Areas of North and South Carolina affected by Hurricane Florence could experience long-term fallout in their housing markets.
Carolinas Have a Higher Rate of VA Mortgages
The FEMA-declared disaster region contains 1.2 million properties. According to a study from Black Knight Inc., about 474,000 properties have at least one mortgage. Of those mortgages, about one in five is a VA mortgage. Additionally, four of the counties affected in North Carolina have concentrations of VA mortgages as high as 40 percent. By comparison, VA loans make up about 1 in every 20 mortgages nationwide.
To make matters more difficult on veteran homeowners, VA loans usually have more leverage than other loans. This is due to VA mortgage offerings that permit borrowers to fully finance fully 100 percent of the loan. Average loan-to-value in the affected areas was 63 percent, Black Knight found, whereas nationally that number is about 51 percent.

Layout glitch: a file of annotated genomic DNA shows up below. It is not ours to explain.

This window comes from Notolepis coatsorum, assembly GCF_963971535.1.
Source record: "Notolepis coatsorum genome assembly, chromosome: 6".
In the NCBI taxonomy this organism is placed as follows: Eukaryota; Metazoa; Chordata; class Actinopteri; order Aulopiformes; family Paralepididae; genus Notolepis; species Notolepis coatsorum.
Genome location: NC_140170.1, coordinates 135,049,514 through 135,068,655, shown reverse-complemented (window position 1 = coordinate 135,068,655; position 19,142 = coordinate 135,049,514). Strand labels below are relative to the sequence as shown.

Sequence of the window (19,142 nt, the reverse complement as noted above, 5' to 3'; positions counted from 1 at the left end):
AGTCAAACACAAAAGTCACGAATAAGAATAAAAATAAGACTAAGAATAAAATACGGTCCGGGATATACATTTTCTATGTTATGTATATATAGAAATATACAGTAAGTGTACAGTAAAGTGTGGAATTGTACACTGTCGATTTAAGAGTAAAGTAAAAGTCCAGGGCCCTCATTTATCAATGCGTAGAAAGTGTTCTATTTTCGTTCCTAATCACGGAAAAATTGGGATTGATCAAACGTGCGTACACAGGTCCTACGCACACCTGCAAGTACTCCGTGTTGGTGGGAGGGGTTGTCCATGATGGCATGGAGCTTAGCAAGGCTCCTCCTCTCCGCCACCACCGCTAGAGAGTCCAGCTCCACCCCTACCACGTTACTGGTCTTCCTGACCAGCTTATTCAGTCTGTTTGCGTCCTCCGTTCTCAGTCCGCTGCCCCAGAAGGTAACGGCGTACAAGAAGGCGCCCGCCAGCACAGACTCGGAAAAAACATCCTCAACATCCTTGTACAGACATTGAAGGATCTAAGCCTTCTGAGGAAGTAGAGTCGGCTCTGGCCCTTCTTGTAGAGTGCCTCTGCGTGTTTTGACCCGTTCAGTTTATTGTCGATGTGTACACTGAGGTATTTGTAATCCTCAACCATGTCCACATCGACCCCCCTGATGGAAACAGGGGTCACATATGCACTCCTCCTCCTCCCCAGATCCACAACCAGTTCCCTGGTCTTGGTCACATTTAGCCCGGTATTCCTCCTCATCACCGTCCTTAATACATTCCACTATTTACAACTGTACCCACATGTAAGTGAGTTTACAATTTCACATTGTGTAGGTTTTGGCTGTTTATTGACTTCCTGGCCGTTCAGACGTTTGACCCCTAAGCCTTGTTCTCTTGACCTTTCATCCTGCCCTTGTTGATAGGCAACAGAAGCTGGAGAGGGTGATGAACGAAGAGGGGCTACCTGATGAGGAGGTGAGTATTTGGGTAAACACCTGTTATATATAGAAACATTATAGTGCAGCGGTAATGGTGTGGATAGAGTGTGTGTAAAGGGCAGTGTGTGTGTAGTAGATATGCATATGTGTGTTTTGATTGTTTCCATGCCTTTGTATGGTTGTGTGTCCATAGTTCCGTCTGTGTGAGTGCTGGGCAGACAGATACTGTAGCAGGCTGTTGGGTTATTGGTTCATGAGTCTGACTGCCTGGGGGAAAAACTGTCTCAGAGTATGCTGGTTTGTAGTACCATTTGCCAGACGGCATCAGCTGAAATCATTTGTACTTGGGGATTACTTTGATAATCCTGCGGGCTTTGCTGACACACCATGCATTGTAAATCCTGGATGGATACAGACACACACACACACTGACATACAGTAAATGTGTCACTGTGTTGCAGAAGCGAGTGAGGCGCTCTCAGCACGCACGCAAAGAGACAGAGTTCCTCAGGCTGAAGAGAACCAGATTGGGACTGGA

The Lasting Effects of a Hurricane
Ben Graboske, an executive vice president with Black Knight Inc., noted VA delinquency rates tended to be higher in the wake of Hurricanes Harvey and Irma in 2017. “The increase in the VA delinquency rate in affected areas was 40 percent higher than among conventional mortgages.”
“If the per capita impact of Florence matches last year’s storms, more than 5,400 veteran homeowners with VA loans would be among the nearly 25,000 borrowers who could become past-due over the next three months.”
Based on historical data and local information on home values and preexisting foreclosures, Black Knight analysts projected delinquencies will peak in November of this year. However, the aftershocks of this type of storm often spread over multiple months. More than 3,000 serious delinquencies could be on the books a year from now.